454157.fig.001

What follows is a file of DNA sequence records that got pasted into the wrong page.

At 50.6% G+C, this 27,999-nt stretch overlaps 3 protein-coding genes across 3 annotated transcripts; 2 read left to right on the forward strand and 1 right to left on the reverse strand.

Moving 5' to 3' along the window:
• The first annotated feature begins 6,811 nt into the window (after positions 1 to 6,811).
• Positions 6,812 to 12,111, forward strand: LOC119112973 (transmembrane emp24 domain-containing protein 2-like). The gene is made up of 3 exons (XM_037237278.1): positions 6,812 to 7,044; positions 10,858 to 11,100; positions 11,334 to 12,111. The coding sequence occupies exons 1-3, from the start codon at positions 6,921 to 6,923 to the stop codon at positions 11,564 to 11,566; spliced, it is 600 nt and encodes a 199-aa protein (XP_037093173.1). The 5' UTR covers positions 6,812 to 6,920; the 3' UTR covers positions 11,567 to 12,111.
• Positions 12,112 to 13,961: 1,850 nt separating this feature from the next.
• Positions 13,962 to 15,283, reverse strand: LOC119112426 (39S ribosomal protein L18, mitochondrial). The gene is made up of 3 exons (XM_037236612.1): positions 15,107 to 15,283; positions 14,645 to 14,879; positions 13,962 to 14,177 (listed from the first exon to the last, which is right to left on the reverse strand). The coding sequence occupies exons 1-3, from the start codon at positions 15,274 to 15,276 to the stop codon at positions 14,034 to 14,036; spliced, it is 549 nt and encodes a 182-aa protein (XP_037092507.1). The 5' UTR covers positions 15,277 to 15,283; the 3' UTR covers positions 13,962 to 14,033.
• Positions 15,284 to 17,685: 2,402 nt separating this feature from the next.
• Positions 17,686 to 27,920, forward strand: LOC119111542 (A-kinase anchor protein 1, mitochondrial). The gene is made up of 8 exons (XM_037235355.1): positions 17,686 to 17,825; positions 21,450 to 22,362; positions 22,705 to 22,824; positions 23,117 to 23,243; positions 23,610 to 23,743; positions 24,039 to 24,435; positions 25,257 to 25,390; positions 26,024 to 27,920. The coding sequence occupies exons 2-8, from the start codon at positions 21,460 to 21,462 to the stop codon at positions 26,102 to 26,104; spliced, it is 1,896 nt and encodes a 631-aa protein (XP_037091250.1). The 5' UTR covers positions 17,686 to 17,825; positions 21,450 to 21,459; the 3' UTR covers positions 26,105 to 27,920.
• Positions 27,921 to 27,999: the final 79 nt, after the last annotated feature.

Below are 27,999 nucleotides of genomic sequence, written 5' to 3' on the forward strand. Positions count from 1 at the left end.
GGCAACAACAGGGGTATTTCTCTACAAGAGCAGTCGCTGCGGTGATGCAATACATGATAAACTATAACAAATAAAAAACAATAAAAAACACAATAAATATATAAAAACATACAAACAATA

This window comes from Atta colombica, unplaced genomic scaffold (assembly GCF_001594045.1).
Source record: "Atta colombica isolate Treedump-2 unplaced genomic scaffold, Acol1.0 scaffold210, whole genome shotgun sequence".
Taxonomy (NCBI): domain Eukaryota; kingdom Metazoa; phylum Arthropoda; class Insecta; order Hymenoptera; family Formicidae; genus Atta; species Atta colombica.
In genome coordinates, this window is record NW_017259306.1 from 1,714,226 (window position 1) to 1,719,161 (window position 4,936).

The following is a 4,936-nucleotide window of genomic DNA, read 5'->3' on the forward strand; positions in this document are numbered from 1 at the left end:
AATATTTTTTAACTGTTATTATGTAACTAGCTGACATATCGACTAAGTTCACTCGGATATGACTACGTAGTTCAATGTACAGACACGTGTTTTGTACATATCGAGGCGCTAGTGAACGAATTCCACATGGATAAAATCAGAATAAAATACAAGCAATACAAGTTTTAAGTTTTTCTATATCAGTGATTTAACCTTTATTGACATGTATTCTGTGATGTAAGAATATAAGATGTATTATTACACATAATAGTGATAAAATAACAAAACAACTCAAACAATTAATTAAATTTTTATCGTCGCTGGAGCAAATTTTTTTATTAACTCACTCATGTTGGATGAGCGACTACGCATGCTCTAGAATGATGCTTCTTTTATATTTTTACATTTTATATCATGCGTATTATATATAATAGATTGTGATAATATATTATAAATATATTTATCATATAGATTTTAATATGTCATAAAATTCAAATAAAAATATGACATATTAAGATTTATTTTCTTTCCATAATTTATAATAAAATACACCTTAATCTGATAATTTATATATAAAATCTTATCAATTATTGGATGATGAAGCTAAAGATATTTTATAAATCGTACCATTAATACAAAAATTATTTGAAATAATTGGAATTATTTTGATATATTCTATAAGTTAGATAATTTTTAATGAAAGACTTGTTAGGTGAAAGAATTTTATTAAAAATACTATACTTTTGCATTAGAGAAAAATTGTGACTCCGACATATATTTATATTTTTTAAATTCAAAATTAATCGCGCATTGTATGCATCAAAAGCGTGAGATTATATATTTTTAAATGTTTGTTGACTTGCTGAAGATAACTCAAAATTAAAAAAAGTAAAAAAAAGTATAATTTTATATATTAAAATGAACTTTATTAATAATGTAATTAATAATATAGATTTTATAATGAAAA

Figure 1: Carcinogenic mechanisms of arsenic transformation. Ingested arsenic undergoes a biotransformation process. (1) Biotransformation could lead to arsenic excretion, when conjugated with glutathione. (2) Biotransformation generates reactive oxygen species (ROS), namely, superoxide anions (O2), hydrogen peroxide (H2O2), hydroxyl radicals (OH), that induce single-strand (ssDNA) and double-strand (dsDNA) breaks by inducing oxidative damage. The process can also inhibit DNA break repair mechanisms for ssDNA breaks (base excision repair (BER)) and for dsDNA breaks (homologous recombination (HR) and/or nonhomologous end joining (NHEJ)). Additionally, ROS derived from arsenic biotransformation can act as cocarcinogens, for example, increasing damage potential of ultraviolet (UV) light. Furthermore, the requirement of S-adenosyl methionine (SAM) for arsenic biotransformation can lead to depletion of SAM, which is the substrate for DNA methylation.